It’s not enough to be right.
It’s knowing what to do with what you know, that plays a disproportionately larger role in how people receive it, than just telling them they’re wrong and need to change. Even – maybe especially – when they’re wrong and need to change. Because here’s the thing – We all know better. We’ve been alienated by a church whose founding values we all largely agree with agree with. Be good to strangers, make peace with enemies, and generally be chill. Help people out when they’re in need, and share your bounty. Make amends when you screw up. Hoarding bad. Forgiveness good. No one takes issue with these, and they’re the core of Jesus’s ministry and heart. So why do we hate the Church so much, as a generation? For reasons that have nothing to do with those core values, and because of how little emphasis that church puts on them when it gets the chance. So why would Democrats, Republicans, or Orcs for that matter, work under alternate rules? Of course they can’t admit racism is real, when someone does or says a clearly racist thing. That hands the Democrats a weapon that there’s no defense against – one they’re sure will be used to silence and dismiss them on things that have nothing at all to do with race, along with silencing the racists everybody uniformly hates.
Look, here it is –
Nobody likes the KKK, but the KKK is telling them that they were born into the master race who rightfully should own the country. We’re here telling them that just because they’re white or male or straight, they’re just not capable of landing on a valid feeling. That may not be what Democrats mean, it may not be what Democrats believe, and we might cringe when someone puts it in those terms, in the course of loud and public ‘venting.’ But the message gets across. There is a difference – and not a small one – between building our lives, and our communities and institutions, in to shapes that don’t discriminate or marginalize or harm their most vulnerable members, versus using the metric of who/what is or isn’t so ‘woke’ enough yet as to be perfect and beyond reproach, as a way to vet who it’s ok to dismiss. This is human. This is natural. In the case of lots of social justice issues, it’s a combination of responding to lifelong persecution, and not having the luxury represented by the feeling that it’s safe to give an enemy agent quarter. Hell, that’s how the Church got to where it is, and why it behaves the way it does. That’s how a lot of churchgoing folk feel, looking out at a world that relishes at every chance to call them dangerous and wrong. It doesn’t matter what’s true here. Only what things feel like to the people who are living them. We know how that manifests in practice, because we’ve all experienced it from somebody online. Verbal conversion-by-the-sword-of-social-shame. We know that doesn’t work. What’s important when you want something, whether it’s national policy, or attitude adjustment is asking, “What would change my mind?” Then doing that.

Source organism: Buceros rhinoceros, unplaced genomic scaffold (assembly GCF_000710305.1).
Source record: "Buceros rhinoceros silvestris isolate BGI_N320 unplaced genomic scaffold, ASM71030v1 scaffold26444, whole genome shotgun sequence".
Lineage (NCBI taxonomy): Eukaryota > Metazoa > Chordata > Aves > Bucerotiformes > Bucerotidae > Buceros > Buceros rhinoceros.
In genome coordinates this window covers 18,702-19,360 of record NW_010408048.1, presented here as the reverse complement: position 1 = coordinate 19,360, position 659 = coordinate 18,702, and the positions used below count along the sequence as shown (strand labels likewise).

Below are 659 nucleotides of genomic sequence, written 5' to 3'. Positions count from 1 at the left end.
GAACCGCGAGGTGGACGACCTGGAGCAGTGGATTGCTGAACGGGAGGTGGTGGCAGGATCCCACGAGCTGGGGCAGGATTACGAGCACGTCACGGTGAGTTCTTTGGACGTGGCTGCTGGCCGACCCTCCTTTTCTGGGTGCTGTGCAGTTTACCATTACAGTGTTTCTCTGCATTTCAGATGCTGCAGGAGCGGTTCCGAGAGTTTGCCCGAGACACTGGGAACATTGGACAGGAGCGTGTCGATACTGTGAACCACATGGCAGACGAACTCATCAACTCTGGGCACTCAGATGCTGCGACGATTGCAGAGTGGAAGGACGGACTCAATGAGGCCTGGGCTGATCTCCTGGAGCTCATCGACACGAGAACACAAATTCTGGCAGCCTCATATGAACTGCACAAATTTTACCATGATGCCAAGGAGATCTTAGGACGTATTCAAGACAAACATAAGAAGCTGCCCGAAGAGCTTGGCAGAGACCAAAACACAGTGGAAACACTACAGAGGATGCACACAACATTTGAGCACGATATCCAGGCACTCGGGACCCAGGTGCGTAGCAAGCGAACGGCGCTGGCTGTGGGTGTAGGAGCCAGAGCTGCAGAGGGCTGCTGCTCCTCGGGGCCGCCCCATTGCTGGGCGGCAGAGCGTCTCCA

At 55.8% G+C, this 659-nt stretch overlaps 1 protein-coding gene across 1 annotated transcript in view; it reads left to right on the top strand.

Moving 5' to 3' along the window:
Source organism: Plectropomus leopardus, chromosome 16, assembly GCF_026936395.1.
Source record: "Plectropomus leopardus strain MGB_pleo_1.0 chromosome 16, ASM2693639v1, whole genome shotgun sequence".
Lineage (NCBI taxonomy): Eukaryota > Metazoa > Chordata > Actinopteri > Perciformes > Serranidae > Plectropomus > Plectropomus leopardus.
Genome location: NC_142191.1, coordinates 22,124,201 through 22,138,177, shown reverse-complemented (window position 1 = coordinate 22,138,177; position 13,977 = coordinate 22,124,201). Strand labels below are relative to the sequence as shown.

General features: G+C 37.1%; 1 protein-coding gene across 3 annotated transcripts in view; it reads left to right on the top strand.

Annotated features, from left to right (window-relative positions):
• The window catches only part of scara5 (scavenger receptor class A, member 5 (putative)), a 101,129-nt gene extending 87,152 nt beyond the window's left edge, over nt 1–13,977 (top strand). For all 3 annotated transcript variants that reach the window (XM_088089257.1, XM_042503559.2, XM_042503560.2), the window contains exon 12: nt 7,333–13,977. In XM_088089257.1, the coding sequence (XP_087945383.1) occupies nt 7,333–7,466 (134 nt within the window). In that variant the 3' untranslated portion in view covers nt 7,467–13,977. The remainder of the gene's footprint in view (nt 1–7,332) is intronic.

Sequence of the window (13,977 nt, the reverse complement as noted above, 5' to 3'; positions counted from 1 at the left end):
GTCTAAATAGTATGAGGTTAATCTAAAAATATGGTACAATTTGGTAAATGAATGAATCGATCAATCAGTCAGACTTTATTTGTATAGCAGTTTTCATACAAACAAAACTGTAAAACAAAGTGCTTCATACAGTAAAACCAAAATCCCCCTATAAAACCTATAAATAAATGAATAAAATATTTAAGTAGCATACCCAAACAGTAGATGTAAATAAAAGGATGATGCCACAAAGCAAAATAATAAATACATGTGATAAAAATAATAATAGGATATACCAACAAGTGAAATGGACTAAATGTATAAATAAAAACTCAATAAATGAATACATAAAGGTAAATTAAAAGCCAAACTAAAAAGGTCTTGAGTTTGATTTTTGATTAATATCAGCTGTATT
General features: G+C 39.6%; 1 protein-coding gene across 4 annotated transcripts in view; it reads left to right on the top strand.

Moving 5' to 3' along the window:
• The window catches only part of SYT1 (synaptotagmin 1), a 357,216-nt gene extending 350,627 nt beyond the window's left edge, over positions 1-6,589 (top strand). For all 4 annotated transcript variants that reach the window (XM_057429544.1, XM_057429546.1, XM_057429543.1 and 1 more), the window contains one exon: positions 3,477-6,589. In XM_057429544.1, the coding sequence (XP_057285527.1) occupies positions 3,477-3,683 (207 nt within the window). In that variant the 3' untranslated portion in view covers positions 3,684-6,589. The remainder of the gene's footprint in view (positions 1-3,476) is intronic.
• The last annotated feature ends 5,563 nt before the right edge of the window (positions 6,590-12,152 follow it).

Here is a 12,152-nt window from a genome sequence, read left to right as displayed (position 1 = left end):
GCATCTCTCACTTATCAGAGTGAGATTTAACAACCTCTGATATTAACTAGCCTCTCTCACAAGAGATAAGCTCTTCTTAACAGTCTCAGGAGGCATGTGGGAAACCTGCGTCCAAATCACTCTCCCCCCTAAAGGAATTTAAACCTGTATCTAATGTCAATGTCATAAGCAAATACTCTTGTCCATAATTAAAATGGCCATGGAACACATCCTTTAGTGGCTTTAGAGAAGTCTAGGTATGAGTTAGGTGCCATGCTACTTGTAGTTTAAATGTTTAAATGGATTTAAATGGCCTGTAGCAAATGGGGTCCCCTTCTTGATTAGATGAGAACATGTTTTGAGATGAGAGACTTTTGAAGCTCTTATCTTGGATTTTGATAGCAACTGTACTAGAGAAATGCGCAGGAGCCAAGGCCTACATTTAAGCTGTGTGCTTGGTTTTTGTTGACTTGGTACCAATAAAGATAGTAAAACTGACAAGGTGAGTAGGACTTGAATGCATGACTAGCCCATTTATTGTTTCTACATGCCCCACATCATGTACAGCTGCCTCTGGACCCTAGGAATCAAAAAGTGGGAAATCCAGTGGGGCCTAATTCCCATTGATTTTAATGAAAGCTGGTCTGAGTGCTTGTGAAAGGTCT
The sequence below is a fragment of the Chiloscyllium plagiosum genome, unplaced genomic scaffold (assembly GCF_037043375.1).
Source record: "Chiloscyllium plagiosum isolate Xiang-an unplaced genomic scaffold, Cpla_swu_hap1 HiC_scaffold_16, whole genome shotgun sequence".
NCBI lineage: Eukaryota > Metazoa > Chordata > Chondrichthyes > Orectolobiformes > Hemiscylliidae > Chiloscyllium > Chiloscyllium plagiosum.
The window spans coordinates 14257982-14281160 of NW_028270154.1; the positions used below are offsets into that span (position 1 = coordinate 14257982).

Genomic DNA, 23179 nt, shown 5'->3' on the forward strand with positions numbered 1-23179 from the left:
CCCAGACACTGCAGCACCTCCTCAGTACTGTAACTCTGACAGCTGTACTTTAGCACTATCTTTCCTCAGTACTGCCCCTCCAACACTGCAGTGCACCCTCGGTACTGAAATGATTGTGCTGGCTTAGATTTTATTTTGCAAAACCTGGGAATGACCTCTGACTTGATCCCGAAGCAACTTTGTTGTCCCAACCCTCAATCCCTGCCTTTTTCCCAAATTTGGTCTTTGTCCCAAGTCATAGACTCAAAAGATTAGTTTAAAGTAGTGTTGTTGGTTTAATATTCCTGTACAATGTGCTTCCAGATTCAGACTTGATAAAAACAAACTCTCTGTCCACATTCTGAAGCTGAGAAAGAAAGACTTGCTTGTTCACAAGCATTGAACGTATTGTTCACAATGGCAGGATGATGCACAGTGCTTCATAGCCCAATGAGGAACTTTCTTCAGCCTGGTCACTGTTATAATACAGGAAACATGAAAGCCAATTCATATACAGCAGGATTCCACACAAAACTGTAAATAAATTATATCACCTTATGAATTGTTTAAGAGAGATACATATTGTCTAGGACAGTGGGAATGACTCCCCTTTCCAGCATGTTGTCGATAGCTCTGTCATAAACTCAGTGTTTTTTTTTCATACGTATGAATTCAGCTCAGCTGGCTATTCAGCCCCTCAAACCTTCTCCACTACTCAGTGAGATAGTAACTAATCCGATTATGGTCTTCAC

“Nobody cares what you know, until they know that you care.” ~Dale Carnegie
We’ve been doing this all wrong.